Thanks to COVID-19, spending time outdoors has been more popular than ever this past year. Many of us took up outdoor activities and camping, or even went all-in with the 1000 hours outside challenge or the Nordic concept of open-air living. But there are lots of reasons why we should keep this ‘trend’ going, even – or especially! – if you’re chronically ill.
This blog post contains some affiliate links to resources you may find helpful, at no extra costs to you. All opinions are my own. Clutter has the sneaky habit of creeping up on you. It feels like you’re only just done with your big spring cleaning and just a few busy or tiring days later, … Read more >
This article is written by Graeme McLaughlin.
It’s no secret that chronic pain and illness is typically what we call a ‘hidden disease’ for many, but what we also know all too well is that exercise is great for our bodies – pain or not, right?
The trouble for so many people who are dealing with chronic illness and the likelihood of frequently debilitating pain is that even walking can be too high-impact at times.
Maintaining independence is one of the hardest things to do for someone with even the most beginning stages of chronic pain or illness, as well. One of the biggest sources of depression in those suffering from chronic illness are the feelings of inadequacy, needing to depend on others to run errands, and that’s all in addition to the pain they may feel from trying to stay active and remain in charge of their lives. So how does someone with a chronic illness get their heart pumping – even a little – to gain the benefits that come from exercise?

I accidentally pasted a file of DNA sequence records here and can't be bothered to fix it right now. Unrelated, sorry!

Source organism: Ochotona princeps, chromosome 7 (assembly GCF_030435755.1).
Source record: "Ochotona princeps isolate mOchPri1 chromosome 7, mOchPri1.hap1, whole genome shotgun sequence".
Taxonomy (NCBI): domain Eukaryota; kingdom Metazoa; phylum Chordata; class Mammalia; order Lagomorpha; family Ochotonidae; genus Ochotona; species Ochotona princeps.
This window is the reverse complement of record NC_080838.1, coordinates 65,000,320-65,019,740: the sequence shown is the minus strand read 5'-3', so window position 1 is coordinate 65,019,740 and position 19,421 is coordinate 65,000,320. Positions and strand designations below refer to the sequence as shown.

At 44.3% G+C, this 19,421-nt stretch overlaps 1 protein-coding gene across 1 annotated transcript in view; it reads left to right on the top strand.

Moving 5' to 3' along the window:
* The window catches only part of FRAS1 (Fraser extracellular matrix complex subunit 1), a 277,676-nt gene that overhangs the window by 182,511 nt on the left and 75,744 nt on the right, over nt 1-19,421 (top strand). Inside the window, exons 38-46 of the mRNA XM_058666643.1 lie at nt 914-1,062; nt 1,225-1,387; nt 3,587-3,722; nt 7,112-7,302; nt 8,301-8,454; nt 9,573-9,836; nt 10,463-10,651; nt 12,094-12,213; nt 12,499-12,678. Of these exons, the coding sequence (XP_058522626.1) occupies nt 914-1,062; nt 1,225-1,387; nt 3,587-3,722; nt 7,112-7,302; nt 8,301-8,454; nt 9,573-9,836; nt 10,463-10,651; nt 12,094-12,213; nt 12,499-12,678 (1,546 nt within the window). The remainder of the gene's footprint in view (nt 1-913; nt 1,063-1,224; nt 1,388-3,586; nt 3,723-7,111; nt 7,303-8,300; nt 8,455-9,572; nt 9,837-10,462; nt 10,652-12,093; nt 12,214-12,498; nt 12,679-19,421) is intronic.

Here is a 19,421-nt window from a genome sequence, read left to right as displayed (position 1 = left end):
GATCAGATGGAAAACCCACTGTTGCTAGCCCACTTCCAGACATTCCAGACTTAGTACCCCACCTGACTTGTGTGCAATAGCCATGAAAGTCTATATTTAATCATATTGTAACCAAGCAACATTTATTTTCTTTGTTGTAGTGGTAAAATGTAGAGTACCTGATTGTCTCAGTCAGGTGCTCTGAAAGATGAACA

Enter the e-bike. E-bikes are often misunderstood, in that there are people who believe it’s “cheating” or not really cycling. But it is all that and more, as the level of exercise can be set and changed by the rider to accommodate their abilities and needs.
Maybe to better understand why an e-bike is a great option for those suffering from chronic illness, there are a few things to think about.
It’s not something most people easily talk about: the intimacy issues they face as a result of chronic illness.
By nature, sex is a deeply personal and vulnerable act. Baring your body and soul to someone else is intimate in itself, let alone when you look, feel and experience sex differently than what we believe to be ‘normal’.
But sex also plays an important role in the quality of your life and relationships, even if you’re sick or disabled. That’s why it’s important we normalize talking about sex with chronic illness.
When it comes to making New Year’s resolutions, building healthy habits or going after your wildest dreams, every expert will give you the same advice: set SMART goals. Instead of a vague idea, making your plans specific, measurable, achievable, relevant and time-bound will help you to actually achieve your goals. Although that’s definitely a helpful … Read more >